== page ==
Stewart expanded on Purcell’s point. “With population growth, economic development, and cities’ populations getting more dense, you’ve got to have another solution besides internal combustion engines,” he said. “The math just doesn’t work any other way.”
He continued by picking out the low-hanging fruit for Protean Drives as luxury cars, vans, crossovers and light-duty commercial applications. “This is a really good solution, especially for the upper half of the light-duty market, where there are bigger vehicles that need to be built because people want them, there’s profitability there, and people who have a job to do with a light-duty vehicle need to get their work done,” Stewart said.
While Protean will begin low-volume production at its wholly owned facility in China early next year, the plan is to license its technology to both OEM customers and tier one partners for high-volume production.
“I don’t have the first large-volume commercial agreement yet, but I’m anticipating that soon,” Stewart said. “We’re feeling good about our prospects. I could take about any light-duty car or truck in any parking lot and create a hybrid out of it in a few weeks time. The automakers like that.”
Of course, automakers also like low costs. It will take a little while to get there, but Protean has a target price of about $1,500 per motor at high production volume. “If you look at that from kilowatts or Newton-meters per dollar, the figure is very competitive,” Stewart said. “We see the potential of this being the true low-cost solution over time. The motor fundamentally renders itself well to automation and low-cost manufacturing techniques. For example, our copper winding is all done by a winding system. We don’t have to thread wires through holes. We also have integrated electronic controls and power electronics in the motor, which can simplify cabling and so many other systems that are required for a standalone, separate box somewhere onboard the car.”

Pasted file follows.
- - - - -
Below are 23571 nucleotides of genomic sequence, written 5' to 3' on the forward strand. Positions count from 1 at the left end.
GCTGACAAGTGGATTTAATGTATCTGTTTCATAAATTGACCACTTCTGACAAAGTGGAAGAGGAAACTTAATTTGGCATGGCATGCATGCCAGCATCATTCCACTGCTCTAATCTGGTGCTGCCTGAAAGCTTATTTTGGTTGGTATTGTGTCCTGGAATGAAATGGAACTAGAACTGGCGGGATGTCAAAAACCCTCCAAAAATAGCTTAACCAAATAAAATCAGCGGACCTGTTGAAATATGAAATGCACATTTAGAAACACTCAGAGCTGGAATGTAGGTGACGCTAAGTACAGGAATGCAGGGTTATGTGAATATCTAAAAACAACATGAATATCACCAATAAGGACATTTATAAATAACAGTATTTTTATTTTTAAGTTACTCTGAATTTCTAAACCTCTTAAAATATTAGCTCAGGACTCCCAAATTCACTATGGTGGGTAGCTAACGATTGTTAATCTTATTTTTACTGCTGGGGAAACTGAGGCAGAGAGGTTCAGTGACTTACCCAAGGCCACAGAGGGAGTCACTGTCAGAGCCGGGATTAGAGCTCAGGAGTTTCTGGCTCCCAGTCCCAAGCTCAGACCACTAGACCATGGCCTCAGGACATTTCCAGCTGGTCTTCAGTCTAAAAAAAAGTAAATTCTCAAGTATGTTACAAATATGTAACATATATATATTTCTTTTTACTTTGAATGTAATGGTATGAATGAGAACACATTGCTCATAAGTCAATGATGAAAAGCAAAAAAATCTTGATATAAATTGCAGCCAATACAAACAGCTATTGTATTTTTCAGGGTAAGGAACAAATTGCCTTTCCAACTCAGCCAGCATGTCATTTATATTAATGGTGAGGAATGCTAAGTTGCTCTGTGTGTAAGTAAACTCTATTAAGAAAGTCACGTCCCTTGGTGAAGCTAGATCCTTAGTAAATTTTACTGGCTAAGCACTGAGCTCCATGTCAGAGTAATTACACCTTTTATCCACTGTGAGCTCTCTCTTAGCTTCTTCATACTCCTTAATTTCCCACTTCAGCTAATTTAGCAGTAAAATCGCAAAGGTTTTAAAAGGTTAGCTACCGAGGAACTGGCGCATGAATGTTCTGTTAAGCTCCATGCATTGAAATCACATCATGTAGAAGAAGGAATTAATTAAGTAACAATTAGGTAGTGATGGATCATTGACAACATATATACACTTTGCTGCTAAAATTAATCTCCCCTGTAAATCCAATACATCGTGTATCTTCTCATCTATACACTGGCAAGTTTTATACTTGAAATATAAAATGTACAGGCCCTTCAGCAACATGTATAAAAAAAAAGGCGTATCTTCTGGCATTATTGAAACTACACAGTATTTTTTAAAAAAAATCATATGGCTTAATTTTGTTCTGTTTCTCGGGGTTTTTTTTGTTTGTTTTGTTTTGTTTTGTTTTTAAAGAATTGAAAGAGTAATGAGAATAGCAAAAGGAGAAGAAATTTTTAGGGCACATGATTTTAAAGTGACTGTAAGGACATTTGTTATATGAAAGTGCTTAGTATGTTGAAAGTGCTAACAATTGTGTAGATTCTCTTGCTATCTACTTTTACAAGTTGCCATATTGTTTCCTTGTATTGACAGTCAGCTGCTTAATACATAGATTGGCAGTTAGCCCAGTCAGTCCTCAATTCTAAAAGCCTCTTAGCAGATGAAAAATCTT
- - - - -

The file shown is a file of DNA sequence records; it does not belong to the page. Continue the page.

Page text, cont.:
Regardless of the cost of the Protean Drive, the company aims to save resources in other ways, such as reducing non-recurring engineering costs. “If you start eliminating drive shafts, differentials, and other drive-line components, you can provide a low-cost EV solution,” Stewart said. “In hybrids, you don’t have to retool the sheet metal, transmission aluminum diecastings; all those major tools, dies, and parts are expensive, and the engineering to change their shapes is pretty expensive. So we avoid a lot of that spending.”
Whether an OEM looks at making PHEV/EV models or converting an existing ICE platform to a hybrid, Stewart likes the advantages that Protean can offer. For example, going from ICE to hybrid, the entire power train system could be used again. “The entire closed loop fuel mapping, emission controls, EVAP, catalytic convertors and all that stuff could be maintained, and all you’d really have to do is reduce the burden on the engine itself,” he said. “EVs and hybrids do need a battery solution, but I can give them a leg up, because they don’t need to package an inboard motor and all the motor controls, which allows them either to minimize their costs and disruption, or they can use that unused space for more battery capacity.”
The road ahead